2 Answers | Add Yours
Kate Hardcastle knows that the wealthy Sir Charles Marlow is shy and tongue-tied around women of his own class, but a completely different person, free and easy, around lower-class women. In order to encourage him to woo her, she pretends to be a barmaid. If he believes Kate is a barmaid, he will feel comfortable with her and able to be his more confident self. She "stoops" or pretends to assume a lower position on the social scale, in order to "conquer" or win love and marriage.
I am not sure what "critically justify" means, but the title is clever and apt, encapsulating the key concepts of the play. It's an elegant eighteenth century title, with a sense of paradox created in the balancing and juxtaposing of seemingly opposite images: stooping and conquering. It leads one to question how a person could conquer through stooping, and as such, reveals that power manifests in different forms. The title could also be "critically justified" as highlighting how often we react to people in terms of their outward status rather than their inward selves. Kate is Kate whether a barmaid or a lady, but Marlow, at least initially, can only respond to the outer wrapping. The play is still remarkably relevant and funny today, showing that we yet allow status to intimidate us.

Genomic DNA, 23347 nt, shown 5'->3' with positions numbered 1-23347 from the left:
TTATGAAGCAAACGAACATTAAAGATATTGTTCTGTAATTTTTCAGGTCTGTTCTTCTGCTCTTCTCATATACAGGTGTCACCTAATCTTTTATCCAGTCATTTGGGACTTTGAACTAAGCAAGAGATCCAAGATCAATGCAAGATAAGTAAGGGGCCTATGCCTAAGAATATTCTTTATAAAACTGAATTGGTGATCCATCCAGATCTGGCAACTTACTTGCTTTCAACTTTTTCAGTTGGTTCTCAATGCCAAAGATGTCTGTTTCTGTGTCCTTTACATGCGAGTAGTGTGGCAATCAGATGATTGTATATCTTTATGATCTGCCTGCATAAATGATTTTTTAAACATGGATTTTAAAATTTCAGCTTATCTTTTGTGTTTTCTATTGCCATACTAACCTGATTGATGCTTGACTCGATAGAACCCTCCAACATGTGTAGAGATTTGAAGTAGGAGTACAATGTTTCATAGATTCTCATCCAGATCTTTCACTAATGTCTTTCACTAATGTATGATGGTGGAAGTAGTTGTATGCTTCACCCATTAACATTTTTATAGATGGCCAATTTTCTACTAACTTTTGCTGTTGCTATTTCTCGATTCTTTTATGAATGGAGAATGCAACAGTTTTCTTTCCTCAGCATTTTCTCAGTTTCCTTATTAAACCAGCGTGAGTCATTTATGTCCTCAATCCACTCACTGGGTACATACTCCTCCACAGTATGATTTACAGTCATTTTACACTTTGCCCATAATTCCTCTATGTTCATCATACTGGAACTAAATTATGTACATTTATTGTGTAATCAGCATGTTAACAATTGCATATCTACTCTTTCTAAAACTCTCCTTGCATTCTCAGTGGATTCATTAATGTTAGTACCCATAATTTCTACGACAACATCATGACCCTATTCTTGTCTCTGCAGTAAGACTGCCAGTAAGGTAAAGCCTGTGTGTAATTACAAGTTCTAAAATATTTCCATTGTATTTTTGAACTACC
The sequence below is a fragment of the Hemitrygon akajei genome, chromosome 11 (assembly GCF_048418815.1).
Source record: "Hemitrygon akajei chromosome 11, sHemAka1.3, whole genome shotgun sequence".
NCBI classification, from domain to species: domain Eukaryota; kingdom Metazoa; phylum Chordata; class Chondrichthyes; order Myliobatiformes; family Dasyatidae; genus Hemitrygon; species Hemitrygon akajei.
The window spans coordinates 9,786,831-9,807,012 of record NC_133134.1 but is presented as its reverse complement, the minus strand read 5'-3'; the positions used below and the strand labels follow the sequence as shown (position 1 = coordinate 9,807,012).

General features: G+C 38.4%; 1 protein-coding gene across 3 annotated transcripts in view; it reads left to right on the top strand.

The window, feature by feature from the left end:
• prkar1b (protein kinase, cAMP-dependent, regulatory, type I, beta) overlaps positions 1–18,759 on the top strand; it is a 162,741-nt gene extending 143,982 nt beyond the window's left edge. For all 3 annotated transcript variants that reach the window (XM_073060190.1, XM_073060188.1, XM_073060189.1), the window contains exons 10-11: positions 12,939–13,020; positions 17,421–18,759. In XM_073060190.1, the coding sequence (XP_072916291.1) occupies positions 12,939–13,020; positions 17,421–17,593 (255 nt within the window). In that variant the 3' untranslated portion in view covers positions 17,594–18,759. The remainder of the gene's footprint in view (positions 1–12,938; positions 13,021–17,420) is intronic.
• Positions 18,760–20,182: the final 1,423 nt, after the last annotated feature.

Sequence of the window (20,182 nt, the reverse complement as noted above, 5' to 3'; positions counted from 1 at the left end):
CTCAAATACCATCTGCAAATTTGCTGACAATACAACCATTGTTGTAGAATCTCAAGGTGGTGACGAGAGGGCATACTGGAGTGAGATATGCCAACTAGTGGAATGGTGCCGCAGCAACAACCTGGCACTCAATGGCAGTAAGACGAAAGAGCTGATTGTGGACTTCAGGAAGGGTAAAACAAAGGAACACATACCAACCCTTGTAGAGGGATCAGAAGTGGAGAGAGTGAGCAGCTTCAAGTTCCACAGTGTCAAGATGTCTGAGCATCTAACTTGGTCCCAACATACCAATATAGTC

The title of this novel refers to the "stooping down" of Kate Hardcastle from her position in high society to the position as a barmaid. She does this in order to test the feelings of Marlow, to make sure that he loves her for herself and not for her money. In the end, she gets what she wants, and proves a point. She learns that Marlow's feelings are genuine and demonstrates that love is not controlled by social position. By "stooping down", she conquered society.
We’ve answered 324,212 questions. We can answer yours, too.Ask a question